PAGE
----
Thursday, October 20, 2016

Q&A: Working from your parents' house

I recently got an interesting question, of which I'd like to share my answer with you.

Here´s the question:


This is a random cry for help but I am writing my dissertation and just moved back in with my parents at the same time. Uninterrupted writing time is impossible, I am now the maid and house project do-er of all things and I haven't written a word. My defense is in October and I'm teaching part time at a local university. I have my dual monitor set up and all my resources here at the house so working elsewhere hasn't really worked well for me. Any advice on navigating this without being a terrible person and telling my parents to leave me alone!? I'm also almost 30 and have been out of the nest for over 10 years just moved back in to save money. I feel so ungrateful but I can't get anything done and I need to graduate! Thank you so much...

This is what I answered:

Hi Reader,

Thanks for reaching out to me through my blog.

I understand you are in quite a complicated situation, and that it might be hard to work from your parent's house. Way back when I was still studying in Brussels, I returned homw to study for exams while my parents had health problems, and it was difficult balancing studying and taking care of them (and worrying). After my PhD, I returned to my parents' house while I prepared for my move to Ecuador, and tried to work over distance for TU Delft. My mom was very happy to have me back with her, so it was hard for me to shove her off and tell her that I really needed to concentrate on writing that paper... Long story short, I understand how being back at your parents house can not be an ideal situation, and how you also try not to come across as grumpy and ungrateful.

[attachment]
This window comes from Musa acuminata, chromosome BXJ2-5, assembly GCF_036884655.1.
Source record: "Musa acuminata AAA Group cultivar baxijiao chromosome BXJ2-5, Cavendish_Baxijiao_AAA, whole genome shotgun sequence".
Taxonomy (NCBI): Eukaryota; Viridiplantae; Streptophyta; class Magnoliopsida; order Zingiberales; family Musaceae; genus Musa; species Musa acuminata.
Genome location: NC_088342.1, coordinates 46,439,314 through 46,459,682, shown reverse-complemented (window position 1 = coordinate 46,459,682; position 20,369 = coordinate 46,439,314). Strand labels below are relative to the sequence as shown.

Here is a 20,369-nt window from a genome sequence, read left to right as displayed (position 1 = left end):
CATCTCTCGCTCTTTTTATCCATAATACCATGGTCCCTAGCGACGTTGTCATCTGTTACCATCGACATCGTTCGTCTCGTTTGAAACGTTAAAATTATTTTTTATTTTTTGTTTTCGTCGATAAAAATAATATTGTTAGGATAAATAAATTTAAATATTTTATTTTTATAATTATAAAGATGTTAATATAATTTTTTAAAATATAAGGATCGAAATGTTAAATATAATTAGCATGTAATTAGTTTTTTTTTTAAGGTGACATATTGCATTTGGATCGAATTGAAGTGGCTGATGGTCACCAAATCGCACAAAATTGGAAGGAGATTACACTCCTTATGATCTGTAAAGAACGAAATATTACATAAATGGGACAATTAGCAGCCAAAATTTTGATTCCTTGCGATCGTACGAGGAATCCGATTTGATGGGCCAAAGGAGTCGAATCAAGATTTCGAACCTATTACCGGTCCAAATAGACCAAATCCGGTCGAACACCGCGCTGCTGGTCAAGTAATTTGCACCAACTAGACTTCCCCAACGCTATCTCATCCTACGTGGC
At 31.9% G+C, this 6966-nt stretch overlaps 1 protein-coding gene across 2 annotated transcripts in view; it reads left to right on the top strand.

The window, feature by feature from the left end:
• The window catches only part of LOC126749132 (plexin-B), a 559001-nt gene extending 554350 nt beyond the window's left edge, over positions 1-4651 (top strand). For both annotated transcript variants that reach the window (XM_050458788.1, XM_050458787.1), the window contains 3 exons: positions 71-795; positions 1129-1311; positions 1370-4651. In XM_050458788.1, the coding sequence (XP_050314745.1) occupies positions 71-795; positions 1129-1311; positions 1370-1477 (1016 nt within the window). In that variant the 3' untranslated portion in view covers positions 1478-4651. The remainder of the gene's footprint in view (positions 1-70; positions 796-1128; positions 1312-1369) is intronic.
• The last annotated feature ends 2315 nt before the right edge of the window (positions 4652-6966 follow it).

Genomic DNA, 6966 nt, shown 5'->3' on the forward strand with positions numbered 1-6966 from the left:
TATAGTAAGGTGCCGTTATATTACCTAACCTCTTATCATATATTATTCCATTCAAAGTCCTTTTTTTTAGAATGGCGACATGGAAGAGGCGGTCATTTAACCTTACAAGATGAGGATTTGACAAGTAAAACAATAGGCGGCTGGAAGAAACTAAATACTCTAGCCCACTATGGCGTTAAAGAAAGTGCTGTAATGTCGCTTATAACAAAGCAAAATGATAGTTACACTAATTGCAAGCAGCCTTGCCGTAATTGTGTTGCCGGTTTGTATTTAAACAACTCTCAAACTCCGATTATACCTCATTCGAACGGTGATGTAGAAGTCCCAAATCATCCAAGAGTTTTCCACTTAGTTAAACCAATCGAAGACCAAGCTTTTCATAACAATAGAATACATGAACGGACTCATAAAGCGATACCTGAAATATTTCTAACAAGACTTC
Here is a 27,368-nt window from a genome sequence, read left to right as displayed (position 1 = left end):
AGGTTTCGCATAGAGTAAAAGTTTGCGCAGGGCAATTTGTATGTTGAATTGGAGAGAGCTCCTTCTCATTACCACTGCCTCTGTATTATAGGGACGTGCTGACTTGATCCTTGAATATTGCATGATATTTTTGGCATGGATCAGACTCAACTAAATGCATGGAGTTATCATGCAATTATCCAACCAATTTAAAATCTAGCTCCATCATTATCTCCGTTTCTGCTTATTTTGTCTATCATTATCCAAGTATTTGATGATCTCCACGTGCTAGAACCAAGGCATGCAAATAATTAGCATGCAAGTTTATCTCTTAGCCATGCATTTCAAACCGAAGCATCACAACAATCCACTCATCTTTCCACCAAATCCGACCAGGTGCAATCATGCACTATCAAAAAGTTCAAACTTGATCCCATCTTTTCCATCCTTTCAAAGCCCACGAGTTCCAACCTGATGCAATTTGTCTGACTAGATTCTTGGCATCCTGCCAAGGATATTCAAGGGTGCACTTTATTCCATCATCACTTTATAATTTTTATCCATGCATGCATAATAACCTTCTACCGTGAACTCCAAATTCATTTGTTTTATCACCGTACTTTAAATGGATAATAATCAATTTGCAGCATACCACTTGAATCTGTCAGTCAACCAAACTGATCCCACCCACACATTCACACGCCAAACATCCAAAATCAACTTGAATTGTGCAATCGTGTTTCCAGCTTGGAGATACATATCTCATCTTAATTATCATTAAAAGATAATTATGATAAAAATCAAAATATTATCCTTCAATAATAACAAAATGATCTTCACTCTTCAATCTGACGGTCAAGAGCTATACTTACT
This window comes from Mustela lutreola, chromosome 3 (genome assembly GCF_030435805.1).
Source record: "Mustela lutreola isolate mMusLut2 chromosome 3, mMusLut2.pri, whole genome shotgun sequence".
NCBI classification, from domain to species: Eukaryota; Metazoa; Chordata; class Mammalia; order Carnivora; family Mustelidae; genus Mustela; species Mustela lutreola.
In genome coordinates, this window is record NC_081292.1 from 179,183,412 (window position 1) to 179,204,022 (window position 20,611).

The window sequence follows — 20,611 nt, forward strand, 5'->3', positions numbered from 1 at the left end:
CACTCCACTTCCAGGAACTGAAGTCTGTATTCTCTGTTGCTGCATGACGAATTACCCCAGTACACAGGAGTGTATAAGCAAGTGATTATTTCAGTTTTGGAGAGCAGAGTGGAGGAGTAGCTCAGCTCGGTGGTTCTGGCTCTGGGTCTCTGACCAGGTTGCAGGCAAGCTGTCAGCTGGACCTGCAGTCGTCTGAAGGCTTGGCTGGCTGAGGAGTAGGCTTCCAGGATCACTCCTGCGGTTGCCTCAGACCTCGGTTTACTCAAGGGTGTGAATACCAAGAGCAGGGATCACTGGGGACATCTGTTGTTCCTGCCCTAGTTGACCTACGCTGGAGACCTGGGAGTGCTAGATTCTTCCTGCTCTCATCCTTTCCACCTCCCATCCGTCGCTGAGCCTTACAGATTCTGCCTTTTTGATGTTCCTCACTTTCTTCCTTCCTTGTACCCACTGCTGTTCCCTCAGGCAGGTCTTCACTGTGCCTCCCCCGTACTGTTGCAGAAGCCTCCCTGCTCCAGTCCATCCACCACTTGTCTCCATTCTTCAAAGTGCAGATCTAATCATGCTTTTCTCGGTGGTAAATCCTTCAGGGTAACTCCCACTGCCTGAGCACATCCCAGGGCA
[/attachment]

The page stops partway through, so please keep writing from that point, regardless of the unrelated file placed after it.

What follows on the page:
With that said, I think there are a few things that can help you:

1. Make a to do list
If you need to fix things in the house, cook, run part of the household and all that, it helps to make a todo list. You can't fix all the problems of the house in a day or in a week, so you might want to make a list of what you want to/need to do first, and then distribute that over time.

2. Make a planning and a schedule